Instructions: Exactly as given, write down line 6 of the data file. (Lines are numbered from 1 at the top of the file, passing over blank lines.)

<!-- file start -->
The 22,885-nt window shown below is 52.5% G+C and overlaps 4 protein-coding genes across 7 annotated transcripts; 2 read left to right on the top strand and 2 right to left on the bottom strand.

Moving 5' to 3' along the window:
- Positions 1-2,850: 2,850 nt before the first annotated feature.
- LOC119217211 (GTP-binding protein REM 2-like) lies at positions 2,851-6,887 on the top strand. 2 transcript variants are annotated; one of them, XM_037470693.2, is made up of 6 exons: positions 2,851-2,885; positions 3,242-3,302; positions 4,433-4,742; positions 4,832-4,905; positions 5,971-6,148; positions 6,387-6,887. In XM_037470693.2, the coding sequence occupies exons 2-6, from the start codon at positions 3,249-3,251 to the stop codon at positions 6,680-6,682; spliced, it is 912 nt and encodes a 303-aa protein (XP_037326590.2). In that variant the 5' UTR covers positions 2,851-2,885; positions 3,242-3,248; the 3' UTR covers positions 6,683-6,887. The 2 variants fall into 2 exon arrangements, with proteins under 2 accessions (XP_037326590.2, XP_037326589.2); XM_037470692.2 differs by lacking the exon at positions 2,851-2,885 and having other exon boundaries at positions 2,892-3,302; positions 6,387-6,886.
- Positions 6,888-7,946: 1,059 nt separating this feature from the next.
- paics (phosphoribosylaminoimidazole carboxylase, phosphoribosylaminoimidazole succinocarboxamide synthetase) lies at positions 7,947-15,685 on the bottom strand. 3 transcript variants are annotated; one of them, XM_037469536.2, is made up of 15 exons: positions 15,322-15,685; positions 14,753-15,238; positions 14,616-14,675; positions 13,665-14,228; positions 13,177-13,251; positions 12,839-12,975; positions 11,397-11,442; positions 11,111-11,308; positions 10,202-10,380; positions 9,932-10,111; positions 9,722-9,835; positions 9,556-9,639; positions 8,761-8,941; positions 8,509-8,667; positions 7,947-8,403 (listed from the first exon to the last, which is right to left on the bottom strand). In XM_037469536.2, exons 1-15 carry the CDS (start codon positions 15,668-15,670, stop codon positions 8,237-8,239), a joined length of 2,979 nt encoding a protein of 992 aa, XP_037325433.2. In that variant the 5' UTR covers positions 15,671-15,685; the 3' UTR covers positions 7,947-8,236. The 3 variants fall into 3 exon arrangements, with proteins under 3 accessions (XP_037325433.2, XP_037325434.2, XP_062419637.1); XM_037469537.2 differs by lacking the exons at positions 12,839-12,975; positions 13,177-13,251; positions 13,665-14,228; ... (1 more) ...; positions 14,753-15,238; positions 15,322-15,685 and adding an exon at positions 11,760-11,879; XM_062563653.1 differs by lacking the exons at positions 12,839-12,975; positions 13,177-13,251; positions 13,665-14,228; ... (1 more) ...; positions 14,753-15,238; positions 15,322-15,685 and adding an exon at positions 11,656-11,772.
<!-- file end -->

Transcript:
- paics (phosphoribosylaminoimidazole carboxylase, phosphoribosylaminoimidazole succinocarboxamide synthetase) lies at positions 7,947-15,685 on the bottom strand. 3 transcript variants are annotated; one of them, XM_037469536.2, is made up of 15 exons: positions 15,322-15,685; positions 14,753-15,238; positions 14,616-14,675; positions 13,665-14,228; positions 13,177-13,251; positions 12,839-12,975; positions 11,397-11,442; positions 11,111-11,308; positions 10,202-10,380; positions 9,932-10,111; positions 9,722-9,835; positions 9,556-9,639; positions 8,761-8,941; positions 8,509-8,667; positions 7,947-8,403 (listed from the first exon to the last, which is right to left on the bottom strand). In XM_037469536.2, exons 1-15 carry the CDS (start codon positions 15,668-15,670, stop codon positions 8,237-8,239), a joined length of 2,979 nt encoding a protein of 992 aa, XP_037325433.2. In that variant the 5' UTR covers positions 15,671-15,685; the 3' UTR covers positions 7,947-8,236. The 3 variants fall into 3 exon arrangements, with proteins under 3 accessions (XP_037325433.2, XP_037325434.2, XP_062419637.1); XM_037469537.2 differs by lacking the exons at positions 12,839-12,975; positions 13,177-13,251; positions 13,665-14,228; ... (1 more) ...; positions 14,753-15,238; positions 15,322-15,685 and adding an exon at positions 11,760-11,879; XM_062563653.1 differs by lacking the exons at positions 12,839-12,975; positions 13,177-13,251; positions 13,665-14,228; ... (1 more) ...; positions 14,753-15,238; positions 15,322-15,685 and adding an exon at positions 11,656-11,772.